Comment author: wedrifid 26 May 2012 03:39:32AM *  5 points [-]

I don't spend much time talking about this on LW because timeless trade speculation eats people's brains and doesn't produce any useful outputs from the consumption; only decision theorists whose work is plugging into FAI theory need to think about timeless trade, and I wish everyone else would shut up about the subject on grounds of sheer cognitive unproductivity

I don't trust any group who wishes to create or make efforts towards influencing the creation of a superintelligence when they try to suppress discussion of the very decision theory that the superintelligence will implement. How such an agent interacts with the concept of acausal trade completely and fundamentally alters the way it can be expected to behave. That is the kind of thing that needs to be disseminated among an academic community, digested and understood in depth. It is not something to trust to an isolated team, with all the vulnerability to group think that entails.

If someone were to announce credibly "We're creating a GAI. Nobody else but us is allowed to even think about what it is going to do. Just trust us, it's Friendly." then the appropriate response is to shout "Watch out! It's a dangerous crackpot! Stop him before he takes over the world and potentially destroys us all!" And make no mistake, if this kind of attempt at suppression were taken by anyone remotely near developing an FAI theory that is what it would entail. Fortunately at this point it is still at the "Mostly Harmless" stage.

and doesn't produce any useful outputs from the consumption

I don't believe you. At least, it produces outputs at least as useful and interesting as all other discussions of decision theory produce. There are plenty of curious avenues to explore on the subject and fascinating implications and strategies that are at least worth considering.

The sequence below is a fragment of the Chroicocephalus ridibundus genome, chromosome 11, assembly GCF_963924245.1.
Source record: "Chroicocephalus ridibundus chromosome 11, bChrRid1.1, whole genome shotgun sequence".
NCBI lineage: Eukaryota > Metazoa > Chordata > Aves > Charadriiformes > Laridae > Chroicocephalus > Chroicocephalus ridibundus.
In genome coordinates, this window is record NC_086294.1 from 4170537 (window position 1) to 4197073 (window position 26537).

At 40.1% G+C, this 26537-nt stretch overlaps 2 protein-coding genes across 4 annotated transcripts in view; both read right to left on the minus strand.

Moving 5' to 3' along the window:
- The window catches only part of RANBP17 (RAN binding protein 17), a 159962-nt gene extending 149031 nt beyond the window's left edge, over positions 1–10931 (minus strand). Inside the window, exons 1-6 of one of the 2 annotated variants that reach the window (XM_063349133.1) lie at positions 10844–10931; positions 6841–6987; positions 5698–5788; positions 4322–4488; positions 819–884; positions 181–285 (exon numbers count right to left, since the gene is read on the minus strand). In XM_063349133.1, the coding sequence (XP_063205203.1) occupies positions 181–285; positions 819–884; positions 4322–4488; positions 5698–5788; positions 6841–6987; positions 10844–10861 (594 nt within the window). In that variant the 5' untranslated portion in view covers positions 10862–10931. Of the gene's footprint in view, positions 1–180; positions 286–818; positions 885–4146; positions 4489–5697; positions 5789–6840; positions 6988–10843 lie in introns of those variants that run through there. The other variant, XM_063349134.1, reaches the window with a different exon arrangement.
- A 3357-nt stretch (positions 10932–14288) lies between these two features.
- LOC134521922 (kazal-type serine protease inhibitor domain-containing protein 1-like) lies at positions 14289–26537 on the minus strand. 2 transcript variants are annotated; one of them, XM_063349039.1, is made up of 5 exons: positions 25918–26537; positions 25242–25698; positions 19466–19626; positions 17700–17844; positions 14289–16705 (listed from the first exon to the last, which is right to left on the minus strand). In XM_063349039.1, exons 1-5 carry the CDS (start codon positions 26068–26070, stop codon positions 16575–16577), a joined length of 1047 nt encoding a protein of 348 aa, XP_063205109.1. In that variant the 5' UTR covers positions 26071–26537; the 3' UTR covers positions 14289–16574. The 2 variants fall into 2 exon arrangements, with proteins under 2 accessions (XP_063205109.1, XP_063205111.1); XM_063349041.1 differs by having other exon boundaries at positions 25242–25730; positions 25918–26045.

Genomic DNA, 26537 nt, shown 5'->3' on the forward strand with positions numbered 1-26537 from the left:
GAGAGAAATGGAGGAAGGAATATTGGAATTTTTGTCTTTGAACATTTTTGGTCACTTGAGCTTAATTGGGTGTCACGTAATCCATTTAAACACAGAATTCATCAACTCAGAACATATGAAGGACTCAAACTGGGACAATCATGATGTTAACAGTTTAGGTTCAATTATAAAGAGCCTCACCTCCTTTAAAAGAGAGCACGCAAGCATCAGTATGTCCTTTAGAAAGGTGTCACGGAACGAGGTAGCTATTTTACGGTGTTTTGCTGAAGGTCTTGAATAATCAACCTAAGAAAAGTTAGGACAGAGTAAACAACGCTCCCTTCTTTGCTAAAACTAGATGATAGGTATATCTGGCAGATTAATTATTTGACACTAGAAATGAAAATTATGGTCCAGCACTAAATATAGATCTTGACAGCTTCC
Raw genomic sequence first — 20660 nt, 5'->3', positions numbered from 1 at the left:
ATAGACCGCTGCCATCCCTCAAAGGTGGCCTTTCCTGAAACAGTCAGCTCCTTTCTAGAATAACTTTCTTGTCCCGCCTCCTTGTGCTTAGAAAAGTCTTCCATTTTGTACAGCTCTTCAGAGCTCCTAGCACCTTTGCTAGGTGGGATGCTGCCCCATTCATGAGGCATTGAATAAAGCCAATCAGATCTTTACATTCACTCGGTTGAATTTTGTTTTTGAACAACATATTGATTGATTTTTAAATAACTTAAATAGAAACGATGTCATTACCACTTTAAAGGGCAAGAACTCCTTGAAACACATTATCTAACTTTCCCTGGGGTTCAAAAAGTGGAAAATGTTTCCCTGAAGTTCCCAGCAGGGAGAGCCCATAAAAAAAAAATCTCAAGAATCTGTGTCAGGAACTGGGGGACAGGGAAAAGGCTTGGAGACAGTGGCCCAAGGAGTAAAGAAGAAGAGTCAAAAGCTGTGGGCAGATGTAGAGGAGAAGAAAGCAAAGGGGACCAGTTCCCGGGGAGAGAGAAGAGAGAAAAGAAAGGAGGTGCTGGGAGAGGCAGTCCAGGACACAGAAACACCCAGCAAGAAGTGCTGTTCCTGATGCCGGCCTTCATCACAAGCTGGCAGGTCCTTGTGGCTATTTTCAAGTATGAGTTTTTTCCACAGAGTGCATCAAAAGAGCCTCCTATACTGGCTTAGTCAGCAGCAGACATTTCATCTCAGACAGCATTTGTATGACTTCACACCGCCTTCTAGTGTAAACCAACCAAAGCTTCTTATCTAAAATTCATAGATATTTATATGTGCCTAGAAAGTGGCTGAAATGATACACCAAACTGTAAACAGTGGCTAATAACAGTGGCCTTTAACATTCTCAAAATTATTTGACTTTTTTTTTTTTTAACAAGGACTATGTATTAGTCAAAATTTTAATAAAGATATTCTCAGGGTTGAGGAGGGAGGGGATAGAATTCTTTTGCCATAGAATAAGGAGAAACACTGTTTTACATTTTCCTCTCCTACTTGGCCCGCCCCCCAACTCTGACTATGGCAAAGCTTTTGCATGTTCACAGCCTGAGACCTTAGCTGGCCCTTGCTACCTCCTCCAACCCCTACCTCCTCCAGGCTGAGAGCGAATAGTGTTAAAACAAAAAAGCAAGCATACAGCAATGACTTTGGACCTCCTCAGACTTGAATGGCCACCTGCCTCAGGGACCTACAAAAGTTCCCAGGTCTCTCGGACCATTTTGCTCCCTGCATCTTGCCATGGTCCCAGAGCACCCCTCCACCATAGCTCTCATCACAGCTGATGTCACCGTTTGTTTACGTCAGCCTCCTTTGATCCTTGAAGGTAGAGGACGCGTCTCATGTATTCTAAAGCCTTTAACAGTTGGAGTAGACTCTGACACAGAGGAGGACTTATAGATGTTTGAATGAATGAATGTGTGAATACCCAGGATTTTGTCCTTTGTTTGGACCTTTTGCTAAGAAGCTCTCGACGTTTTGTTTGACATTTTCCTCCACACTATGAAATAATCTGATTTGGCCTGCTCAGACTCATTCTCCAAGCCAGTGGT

Sure, the subject may deserve a warning "Do not consider this topic if you are psychologically unstable or have reason to believe that you are particularly vulnerable to distress or fundamental epistemic damage by the consideration of abstract concepts."

not to mention the horrid way it sounds from the perspective of traditional skeptics (and not wholly unjustifiably so).

If this were the real reason for Eliezer's objection I would not be troubled by his attitude. I would still disagree - the correct approach is not to try to suppress all discussion by other people of the subject but rather to apply basic political caution and not comment on it oneself (or allow anyone within one's organisation to do so.)

Comment author: timtyler 28 May 2012 05:48:05PM 0 points [-]

If someone were to announce credibly "We're creating a GAI. Nobody else but us is allowed to even think about what it is going to do. Just trust us, it's Friendly." then the appropriate response is to shout "Watch out! It's a dangerous crackpot! Stop him before he takes over the world and potentially destroys us all!" And make no mistake, if this kind of attempt at suppression were taken by anyone remotely near developing an FAI theory that is what it would entail. Fortunately at this point it is still at the "Mostly Harmless" stage.